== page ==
Night cramps almost always occur when the muscles of the leg contract involuntarily. In most cases, the night cramps come on suddenly and they can be quite painful. Most commonly, the calf muscles are the muscles that cramp, but some people may experience night cramps in their thighs or feet as well.
In most cases, night cramps happen for no apparent reason. Common, unalarming causes for the cramps include fatigued muscles, flat feet, pregnancy, old age, dehydration, and even tucking the covers at the end of the bed in too tight. In other cases, the reasons behind the cramps may be more serious. For example, cirrhosis of the liver, diabetes, Parkinson’s disease, hypothyroidism, peripheral artery disease, and other potentially life-threatening ailments may be to blame.
Some research studies have indicated that leg cramps are a result of a deficiency of potassium in the body. One of the easiest ways to boost potassium levels and prevent or reduce night leg cramps is by eating foods that are high in potassium. These foods include bananas, beans, grapes, oranges, pork, lamb, corn, tuna, and tomatoes. A multivitamin or supplement may help as well.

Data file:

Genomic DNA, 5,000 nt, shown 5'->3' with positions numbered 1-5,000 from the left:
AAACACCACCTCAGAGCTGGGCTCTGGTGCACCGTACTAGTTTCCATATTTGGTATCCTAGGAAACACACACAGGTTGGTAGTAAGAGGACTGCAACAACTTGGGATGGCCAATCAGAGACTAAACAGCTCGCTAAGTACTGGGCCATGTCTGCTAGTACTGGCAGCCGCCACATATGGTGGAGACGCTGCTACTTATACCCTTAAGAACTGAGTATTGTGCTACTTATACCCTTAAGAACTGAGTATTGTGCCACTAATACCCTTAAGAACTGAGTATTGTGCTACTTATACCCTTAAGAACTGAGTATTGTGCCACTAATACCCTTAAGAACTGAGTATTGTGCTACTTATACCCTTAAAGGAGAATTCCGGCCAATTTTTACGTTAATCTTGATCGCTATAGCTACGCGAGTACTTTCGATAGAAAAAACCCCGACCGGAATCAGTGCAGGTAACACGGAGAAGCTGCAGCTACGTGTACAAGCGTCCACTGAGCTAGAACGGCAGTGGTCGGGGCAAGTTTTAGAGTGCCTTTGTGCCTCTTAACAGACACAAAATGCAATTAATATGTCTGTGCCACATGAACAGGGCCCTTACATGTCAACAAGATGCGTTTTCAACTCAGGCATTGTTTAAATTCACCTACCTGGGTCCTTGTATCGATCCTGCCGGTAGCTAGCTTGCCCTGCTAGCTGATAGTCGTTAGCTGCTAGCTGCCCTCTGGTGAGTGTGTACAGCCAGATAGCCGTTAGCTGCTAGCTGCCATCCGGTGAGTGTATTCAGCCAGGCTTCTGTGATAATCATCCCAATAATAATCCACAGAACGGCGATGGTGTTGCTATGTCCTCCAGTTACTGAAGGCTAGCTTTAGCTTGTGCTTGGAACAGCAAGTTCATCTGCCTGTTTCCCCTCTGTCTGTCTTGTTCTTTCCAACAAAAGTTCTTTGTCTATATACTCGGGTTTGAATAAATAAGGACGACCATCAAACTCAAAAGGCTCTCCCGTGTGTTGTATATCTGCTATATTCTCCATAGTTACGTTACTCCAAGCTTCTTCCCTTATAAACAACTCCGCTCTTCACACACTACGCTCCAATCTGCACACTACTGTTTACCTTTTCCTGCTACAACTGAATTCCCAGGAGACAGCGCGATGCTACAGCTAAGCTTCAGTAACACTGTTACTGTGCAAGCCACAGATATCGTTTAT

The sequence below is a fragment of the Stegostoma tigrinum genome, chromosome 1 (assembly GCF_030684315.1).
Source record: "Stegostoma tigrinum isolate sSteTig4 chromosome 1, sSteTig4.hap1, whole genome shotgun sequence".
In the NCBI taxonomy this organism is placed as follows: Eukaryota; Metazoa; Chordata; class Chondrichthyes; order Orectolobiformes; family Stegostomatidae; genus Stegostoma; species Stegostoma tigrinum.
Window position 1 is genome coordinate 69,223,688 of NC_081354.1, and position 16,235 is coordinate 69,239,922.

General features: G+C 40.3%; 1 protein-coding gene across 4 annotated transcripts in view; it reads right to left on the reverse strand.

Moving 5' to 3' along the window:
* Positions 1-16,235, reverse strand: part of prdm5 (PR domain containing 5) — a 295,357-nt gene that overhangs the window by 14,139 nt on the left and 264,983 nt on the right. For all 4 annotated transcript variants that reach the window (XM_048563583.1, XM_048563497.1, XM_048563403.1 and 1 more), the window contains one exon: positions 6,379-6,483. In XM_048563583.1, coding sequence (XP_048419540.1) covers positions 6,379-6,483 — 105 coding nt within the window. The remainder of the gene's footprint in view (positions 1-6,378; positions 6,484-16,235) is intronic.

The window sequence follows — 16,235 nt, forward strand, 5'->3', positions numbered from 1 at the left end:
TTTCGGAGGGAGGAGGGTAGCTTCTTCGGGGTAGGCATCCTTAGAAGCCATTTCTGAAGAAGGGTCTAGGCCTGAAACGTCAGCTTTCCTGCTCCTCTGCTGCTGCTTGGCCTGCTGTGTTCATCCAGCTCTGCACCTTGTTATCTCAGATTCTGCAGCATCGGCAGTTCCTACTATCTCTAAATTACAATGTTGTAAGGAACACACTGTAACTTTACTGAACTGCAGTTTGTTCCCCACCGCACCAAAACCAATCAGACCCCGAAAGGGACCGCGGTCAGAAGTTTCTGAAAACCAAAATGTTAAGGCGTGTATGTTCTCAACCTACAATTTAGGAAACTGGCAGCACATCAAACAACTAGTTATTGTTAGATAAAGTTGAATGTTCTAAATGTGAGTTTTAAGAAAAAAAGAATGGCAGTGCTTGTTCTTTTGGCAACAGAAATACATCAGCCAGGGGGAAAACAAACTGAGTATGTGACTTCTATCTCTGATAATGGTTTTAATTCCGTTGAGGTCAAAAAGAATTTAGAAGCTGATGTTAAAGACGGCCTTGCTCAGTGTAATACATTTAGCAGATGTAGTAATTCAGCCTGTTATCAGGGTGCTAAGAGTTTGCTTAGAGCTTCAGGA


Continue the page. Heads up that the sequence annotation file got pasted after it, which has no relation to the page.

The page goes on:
In some cases, a person may choose to consult with a medical provider. Specifically, if a person experiences persistent and severe cramping, a doctor should been seen immediately. In addition, if a person suspects she has been exposed to a harmful chemical or toxin, such as lead, she should seek medical attention quickly. Some people may not need immediate medical attention, but they may choose to set up an appointment with a medical provider just to be sure. An appointment may be necessary if the night cramps affect the person’s performance during the day or if her leg muscles begin to weaken.
In some cases, night cramps in the legs can be prevented. For example, drinking a glass of water before bed may prevent dehydration, one cause of the cramps. In addition, people with flat feet may select shoes that have adequate arch support. Some people notice that stretching or mild exercise before bed lessens the likelihood of cramping during the night hours. Simply untucking the sheets at the end of the bed may prevent cramps as well.
When night cramps do occur, there are a few things that may help lessen the duration of the cramps and ease the pain associated with them. For example, massaging the cramped muscle may help relax the muscle and ease the pain. Walking may also help stretch the muscle, easing the duration and pain of the cramps.